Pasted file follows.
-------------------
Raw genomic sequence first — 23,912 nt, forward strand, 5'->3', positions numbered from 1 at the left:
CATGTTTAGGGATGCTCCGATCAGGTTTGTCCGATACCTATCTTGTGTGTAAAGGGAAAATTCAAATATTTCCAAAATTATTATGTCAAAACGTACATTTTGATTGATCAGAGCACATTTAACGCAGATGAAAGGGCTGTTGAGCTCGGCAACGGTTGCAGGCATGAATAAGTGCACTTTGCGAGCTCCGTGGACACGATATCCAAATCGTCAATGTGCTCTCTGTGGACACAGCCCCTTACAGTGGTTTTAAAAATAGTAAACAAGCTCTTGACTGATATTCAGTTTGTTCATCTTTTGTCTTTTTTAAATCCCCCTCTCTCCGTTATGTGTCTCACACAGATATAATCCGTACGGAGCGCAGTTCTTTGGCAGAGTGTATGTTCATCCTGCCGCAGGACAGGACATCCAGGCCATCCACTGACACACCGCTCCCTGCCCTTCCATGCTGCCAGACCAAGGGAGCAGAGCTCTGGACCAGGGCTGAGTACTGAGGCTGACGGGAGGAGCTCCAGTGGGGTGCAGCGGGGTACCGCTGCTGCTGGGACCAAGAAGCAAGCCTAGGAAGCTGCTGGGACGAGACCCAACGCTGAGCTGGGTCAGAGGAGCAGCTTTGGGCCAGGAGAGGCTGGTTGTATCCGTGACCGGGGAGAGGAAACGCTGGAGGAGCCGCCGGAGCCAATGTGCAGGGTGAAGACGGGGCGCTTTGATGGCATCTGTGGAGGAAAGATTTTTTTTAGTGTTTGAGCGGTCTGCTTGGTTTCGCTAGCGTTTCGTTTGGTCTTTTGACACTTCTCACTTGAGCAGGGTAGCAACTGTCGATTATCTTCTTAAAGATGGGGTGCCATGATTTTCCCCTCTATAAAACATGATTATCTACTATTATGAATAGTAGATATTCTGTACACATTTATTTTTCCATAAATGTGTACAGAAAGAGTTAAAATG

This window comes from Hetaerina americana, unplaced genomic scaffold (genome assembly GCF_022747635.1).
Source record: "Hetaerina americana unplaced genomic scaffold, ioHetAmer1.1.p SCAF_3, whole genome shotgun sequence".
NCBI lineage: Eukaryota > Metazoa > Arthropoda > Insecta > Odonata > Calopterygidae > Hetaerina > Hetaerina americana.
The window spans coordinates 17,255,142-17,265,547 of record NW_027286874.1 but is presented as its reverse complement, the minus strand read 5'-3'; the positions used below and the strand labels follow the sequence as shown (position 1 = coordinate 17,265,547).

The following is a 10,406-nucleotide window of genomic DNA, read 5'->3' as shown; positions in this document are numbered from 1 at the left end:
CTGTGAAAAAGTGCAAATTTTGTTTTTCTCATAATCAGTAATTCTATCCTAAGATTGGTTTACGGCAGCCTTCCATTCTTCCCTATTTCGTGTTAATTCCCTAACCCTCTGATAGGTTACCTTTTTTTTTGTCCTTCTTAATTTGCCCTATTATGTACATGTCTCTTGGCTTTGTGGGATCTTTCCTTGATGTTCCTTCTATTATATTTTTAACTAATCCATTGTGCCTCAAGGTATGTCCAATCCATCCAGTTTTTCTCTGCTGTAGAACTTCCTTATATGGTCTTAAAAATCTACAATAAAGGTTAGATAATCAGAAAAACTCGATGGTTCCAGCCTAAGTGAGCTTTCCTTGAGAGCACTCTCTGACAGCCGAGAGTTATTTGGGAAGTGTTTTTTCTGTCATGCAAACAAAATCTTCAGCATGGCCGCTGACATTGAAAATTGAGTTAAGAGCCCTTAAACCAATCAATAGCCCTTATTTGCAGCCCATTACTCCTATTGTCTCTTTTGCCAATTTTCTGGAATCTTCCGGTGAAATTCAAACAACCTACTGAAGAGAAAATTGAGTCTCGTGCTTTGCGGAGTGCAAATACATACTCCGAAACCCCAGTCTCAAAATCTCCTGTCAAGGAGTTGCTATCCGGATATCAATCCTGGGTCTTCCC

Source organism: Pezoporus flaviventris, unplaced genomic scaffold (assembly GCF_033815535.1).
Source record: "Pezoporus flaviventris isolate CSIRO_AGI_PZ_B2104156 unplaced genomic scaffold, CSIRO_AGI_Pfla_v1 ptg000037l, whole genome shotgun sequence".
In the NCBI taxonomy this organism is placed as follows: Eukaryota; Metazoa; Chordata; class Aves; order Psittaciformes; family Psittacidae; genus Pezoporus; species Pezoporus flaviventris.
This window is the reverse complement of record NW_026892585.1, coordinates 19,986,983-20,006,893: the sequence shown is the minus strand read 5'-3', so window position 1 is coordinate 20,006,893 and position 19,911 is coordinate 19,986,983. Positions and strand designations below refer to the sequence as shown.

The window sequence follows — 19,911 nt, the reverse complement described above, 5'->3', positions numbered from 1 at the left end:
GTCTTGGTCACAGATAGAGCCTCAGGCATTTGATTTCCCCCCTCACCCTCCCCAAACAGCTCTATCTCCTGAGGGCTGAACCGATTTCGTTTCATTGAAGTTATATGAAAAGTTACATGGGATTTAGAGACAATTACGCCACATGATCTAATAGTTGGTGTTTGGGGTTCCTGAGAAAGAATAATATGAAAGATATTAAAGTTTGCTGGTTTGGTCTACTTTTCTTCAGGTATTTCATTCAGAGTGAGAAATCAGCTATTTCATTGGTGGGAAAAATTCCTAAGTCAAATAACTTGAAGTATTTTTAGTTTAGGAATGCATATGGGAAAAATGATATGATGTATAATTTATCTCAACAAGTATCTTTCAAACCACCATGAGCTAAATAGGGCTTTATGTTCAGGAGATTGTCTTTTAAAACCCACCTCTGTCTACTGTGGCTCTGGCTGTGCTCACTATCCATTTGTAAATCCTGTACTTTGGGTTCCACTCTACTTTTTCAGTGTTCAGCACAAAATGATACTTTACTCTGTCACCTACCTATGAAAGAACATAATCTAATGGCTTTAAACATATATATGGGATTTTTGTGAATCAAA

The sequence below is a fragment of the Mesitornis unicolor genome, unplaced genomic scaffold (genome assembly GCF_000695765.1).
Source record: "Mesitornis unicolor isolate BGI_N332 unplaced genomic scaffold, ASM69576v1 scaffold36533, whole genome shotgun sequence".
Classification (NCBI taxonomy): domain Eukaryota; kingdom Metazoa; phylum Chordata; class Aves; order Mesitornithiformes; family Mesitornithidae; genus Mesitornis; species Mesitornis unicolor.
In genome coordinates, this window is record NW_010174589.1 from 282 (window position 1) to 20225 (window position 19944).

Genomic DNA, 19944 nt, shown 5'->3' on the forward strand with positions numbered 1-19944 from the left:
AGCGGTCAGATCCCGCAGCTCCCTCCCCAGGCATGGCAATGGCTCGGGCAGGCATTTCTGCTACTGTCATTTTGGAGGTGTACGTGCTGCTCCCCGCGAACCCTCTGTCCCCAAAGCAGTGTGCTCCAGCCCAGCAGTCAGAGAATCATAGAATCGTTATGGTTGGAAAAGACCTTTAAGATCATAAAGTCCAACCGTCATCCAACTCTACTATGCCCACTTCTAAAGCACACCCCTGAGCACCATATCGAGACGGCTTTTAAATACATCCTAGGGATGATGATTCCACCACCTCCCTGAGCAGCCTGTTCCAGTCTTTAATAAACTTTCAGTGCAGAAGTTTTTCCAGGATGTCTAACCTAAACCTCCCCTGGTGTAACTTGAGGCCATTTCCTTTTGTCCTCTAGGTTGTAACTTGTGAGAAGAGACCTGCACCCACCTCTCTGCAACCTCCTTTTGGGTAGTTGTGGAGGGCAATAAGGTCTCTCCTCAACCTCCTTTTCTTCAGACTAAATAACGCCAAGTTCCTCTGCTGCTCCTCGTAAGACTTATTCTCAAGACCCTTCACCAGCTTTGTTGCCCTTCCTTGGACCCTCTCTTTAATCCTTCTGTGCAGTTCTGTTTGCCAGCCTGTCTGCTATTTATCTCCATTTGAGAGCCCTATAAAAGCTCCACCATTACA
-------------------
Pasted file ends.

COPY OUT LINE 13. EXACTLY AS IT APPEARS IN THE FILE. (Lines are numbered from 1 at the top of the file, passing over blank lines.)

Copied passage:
The window sequence follows — 19,911 nt, the reverse complement described above, 5'->3', positions numbered from 1 at the left end: